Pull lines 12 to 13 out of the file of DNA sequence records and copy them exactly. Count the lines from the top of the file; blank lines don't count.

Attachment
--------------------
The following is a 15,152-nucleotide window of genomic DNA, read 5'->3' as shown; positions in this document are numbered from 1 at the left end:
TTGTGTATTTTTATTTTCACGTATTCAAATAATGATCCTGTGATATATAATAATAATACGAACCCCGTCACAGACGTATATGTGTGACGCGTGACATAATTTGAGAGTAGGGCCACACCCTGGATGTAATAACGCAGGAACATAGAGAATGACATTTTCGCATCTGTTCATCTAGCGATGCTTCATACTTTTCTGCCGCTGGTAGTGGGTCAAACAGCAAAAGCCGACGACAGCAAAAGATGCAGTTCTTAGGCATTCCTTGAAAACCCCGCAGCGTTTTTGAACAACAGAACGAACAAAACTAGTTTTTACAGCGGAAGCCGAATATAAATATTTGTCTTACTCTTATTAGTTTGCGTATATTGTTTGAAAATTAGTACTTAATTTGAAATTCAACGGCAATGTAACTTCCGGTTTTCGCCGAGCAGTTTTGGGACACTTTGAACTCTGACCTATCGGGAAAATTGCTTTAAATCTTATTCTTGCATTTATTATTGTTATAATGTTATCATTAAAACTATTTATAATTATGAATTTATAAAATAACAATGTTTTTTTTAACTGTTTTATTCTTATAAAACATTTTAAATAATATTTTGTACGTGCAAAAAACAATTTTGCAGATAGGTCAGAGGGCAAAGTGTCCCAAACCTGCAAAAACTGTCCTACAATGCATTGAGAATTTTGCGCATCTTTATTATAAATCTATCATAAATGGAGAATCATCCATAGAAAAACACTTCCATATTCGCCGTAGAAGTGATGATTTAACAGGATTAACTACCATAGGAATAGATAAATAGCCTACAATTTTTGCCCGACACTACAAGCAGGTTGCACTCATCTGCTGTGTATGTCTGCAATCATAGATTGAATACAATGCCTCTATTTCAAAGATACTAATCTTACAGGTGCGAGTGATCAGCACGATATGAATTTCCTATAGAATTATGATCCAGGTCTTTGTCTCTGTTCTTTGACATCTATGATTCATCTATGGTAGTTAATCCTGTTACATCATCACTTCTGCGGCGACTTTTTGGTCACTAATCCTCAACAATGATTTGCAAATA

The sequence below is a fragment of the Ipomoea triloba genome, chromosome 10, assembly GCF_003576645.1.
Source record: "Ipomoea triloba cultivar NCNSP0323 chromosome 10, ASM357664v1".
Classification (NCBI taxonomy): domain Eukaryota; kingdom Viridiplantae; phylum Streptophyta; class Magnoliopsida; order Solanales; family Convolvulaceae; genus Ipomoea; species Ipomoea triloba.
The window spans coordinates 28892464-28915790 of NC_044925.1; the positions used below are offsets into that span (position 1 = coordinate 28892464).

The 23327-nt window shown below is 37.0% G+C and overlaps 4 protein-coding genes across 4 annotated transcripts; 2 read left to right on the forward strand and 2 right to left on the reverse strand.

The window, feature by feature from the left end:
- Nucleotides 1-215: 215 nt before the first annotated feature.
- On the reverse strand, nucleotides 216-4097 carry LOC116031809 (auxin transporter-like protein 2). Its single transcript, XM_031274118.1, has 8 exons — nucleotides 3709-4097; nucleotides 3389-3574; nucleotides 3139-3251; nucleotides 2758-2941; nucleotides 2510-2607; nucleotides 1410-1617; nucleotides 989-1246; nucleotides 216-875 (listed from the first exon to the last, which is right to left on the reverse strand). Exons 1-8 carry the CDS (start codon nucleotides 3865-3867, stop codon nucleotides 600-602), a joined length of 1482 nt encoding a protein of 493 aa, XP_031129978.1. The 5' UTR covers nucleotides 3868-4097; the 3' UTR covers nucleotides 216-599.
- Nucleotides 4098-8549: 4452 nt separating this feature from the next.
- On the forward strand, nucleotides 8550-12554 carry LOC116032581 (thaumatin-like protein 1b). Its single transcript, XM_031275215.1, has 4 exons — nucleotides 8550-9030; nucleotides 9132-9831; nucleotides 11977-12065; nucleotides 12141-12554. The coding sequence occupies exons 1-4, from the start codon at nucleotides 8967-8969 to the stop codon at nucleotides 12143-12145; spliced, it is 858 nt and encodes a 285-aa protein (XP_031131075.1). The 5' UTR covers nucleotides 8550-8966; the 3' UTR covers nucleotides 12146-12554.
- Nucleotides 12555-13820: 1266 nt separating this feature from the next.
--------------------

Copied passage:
- On the forward strand, nucleotides 8550-12554 carry LOC116032581 (thaumatin-like protein 1b). Its single transcript, XM_031275215.1, has 4 exons — nucleotides 8550-9030; nucleotides 9132-9831; nucleotides 11977-12065; nucleotides 12141-12554. The coding sequence occupies exons 1-4, from the start codon at nucleotides 8967-8969 to the stop codon at nucleotides 12143-12145; spliced, it is 858 nt and encodes a 285-aa protein (XP_031131075.1). The 5' UTR covers nucleotides 8550-8966; the 3' UTR covers nucleotides 12146-12554.
- Nucleotides 12555-13820: 1266 nt separating this feature from the next.